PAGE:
For what it's worth, I recently bought two books about those Canadian artists, but didn't notice a reference to Theosophy. But I probably wasn't paying close attention to that aspect of their background/careers and might have missed whatever might have been mentioned.

Posted by: Donald Pittenger on August 8, 2007 5:07 PM



Thanks for the plug, Michael.

I'm still pondering the 60s. Father Rod took a trip up to Woodstock to visit, and he was quite determined to find hippies and peace, love and rock and roll. The things for which Woodstock is famous are mostly long gone. In particular, the music scene has disappeared... victim of DWI, feminism, anti-developmentism, etc.

I've been reading the Kalb piece on liberalism. Amazing, isn't it, how a libertine, anarchist social movement lead to the PC lockdown of the society? How did that happen?

I am reminded of the Grand Inquisitor, facing Christ in prison. "We've improved upon your work..." Isn't that what the Inquisitor said?

Posted by: Shouting Thomas on August 8, 2007 5:38 PM




Reading Jim Kalb makes me aware of one of the weaknesses of Conservatism, their lack sometimes
of a sense of urgency when things have to be solved quickly.

It is good to decry the general dishevelment of the sixties, but one should also consider the
sluggishness of the conservative response to the
civil rights agitation. On one hand you had a
lunatic arrangemetne which separated people in all
activities, mandated by law, making sure that some
people got all the good things and some people all
the castoffs, that humiliaed and degraded them as
a matter of course, and all that conservatives
seemed to muster was that respect for tradition and subsidiarity meant to aid and abet such wicked
lunacy.

But the people who were humiliated on a daily basis had had enough, and went to whoever could help them. They might have agreed with respect for
traditin and all that, but respect for tradition was getting them a boot on the face on a regular
basis. So, if liberals came to them, and helped htem. they accepted hte help, and if communists came, they accepted the help. Since no conservativs came, well, they shrugged them off.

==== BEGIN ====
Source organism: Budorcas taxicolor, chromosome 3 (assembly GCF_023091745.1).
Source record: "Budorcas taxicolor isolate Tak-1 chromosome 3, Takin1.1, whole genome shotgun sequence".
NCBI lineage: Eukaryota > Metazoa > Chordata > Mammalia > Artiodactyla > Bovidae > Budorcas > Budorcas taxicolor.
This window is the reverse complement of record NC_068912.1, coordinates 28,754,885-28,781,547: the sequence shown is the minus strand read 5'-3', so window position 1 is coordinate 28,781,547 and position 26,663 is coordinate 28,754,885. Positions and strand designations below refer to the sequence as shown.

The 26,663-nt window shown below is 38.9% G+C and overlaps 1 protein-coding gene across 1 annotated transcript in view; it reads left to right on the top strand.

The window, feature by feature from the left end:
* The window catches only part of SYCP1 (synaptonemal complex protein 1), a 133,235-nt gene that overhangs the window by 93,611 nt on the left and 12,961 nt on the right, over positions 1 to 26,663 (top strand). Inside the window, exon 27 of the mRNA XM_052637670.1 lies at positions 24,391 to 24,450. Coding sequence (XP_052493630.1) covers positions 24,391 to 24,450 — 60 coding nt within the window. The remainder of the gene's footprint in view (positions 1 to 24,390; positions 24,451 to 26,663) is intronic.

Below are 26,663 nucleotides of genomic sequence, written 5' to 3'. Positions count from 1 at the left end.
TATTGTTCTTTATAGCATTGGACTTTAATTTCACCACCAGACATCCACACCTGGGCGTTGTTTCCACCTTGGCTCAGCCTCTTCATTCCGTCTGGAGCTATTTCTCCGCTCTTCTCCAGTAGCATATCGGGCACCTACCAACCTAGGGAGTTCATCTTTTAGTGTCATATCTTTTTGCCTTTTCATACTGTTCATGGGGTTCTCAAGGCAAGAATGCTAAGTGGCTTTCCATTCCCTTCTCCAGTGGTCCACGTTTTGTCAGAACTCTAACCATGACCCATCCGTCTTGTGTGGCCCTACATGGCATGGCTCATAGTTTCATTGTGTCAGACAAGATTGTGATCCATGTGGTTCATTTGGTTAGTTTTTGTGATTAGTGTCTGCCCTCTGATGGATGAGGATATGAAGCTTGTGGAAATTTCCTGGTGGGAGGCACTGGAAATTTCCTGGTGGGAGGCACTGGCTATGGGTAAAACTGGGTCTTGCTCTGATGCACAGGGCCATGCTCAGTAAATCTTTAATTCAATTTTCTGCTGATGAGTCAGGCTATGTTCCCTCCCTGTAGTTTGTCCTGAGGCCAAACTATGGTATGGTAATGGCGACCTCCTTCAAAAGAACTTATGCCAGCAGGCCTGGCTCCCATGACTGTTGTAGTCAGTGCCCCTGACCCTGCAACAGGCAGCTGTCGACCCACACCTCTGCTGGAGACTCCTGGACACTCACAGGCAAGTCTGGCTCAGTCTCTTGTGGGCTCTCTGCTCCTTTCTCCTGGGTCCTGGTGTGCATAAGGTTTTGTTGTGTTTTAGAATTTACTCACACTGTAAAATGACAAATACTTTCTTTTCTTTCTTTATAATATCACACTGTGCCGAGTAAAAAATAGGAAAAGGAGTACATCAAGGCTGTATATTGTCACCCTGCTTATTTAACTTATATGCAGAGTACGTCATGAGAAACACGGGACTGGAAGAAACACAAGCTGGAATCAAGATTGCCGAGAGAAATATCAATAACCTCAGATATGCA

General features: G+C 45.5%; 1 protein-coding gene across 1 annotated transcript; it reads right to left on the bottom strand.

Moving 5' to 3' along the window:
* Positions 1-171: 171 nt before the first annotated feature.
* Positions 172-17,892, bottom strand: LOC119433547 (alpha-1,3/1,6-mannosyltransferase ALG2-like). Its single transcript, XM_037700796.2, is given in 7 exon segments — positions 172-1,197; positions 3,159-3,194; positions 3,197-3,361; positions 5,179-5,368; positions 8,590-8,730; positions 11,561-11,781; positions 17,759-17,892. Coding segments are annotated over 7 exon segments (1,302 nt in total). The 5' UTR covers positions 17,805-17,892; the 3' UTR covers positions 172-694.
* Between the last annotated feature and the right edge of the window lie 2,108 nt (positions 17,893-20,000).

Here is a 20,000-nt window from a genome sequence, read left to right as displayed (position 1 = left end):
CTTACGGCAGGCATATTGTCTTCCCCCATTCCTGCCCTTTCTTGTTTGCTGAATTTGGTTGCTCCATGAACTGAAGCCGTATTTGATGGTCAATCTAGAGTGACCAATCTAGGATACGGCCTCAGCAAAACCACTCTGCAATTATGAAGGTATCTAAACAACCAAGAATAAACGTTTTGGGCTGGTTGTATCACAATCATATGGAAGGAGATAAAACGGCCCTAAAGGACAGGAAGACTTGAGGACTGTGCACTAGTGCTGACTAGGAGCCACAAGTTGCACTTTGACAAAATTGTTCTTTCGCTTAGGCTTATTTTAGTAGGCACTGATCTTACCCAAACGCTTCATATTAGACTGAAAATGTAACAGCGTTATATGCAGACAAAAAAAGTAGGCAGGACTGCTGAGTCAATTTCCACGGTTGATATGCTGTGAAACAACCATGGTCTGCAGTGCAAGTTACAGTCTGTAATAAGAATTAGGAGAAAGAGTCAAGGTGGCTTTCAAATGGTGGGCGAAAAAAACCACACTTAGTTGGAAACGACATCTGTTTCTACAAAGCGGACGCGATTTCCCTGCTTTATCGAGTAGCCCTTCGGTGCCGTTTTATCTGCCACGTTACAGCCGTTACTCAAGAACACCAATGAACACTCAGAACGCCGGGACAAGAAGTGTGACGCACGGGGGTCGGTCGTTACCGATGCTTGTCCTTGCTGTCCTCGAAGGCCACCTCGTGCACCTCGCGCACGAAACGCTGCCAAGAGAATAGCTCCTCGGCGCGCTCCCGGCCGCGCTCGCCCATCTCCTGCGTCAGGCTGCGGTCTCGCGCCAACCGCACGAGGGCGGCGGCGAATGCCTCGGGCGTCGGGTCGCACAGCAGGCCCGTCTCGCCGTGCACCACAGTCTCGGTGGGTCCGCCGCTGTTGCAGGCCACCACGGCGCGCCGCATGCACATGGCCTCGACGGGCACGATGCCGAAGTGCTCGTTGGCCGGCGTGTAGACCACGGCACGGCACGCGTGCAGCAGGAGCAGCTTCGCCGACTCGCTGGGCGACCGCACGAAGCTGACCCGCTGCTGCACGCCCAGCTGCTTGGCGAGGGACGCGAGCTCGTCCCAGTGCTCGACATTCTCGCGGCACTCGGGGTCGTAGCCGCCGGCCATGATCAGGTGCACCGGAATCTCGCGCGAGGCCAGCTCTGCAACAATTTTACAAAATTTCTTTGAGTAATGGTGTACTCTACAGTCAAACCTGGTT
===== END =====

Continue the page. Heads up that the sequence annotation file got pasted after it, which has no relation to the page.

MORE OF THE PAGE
Conservatives failed to notice a sense of urgency and act on it, and thus missed the train in that occasion. If they had gotten involved, then all the nasty features they decry could have been prevented.

In politics, sins of omission have to paid for, same as sins of commission.

Posted by: Adriana on August 8, 2007 8:00 PM



Speaking of Canadian art, there was an artist, Edwin Holgate, who was a peripheral figure in the Group of Seven but whose work, IMO, is much more appealing than the big names. You can get a pretty good idea of him simply by googling Edwin Holgate images.
On page 1, next to last line, one image in from the left, is an image of a barn in a landscape. Click on enlarge and then look, really look at it. This is what an artist who's still looking, still trying, still humble, can do at age 70. Very simple...or is it? Very moving.
Donald, are you listening? Enough already with the photorealists.

Posted by: ricpic on August 8, 2007 9:35 PM



Oops. Page 3, third line. I coulda swore it was page 1. Age.

Posted by: ricpic on August 8, 2007 10:11 PM



The belief that we live under a PC lockdown is just plain psychotic. That Canadian painter is pretty cool.

Posted by: BP on August 9, 2007 1:26 AM



Shouting Thomas: Everyone seems to forget how the Grand Inquisitor story ends: "I know the truth about your Grand Inquisitor. He doesn't believe in God."

Posted by: alias clio on August 9, 2007 10:29 AM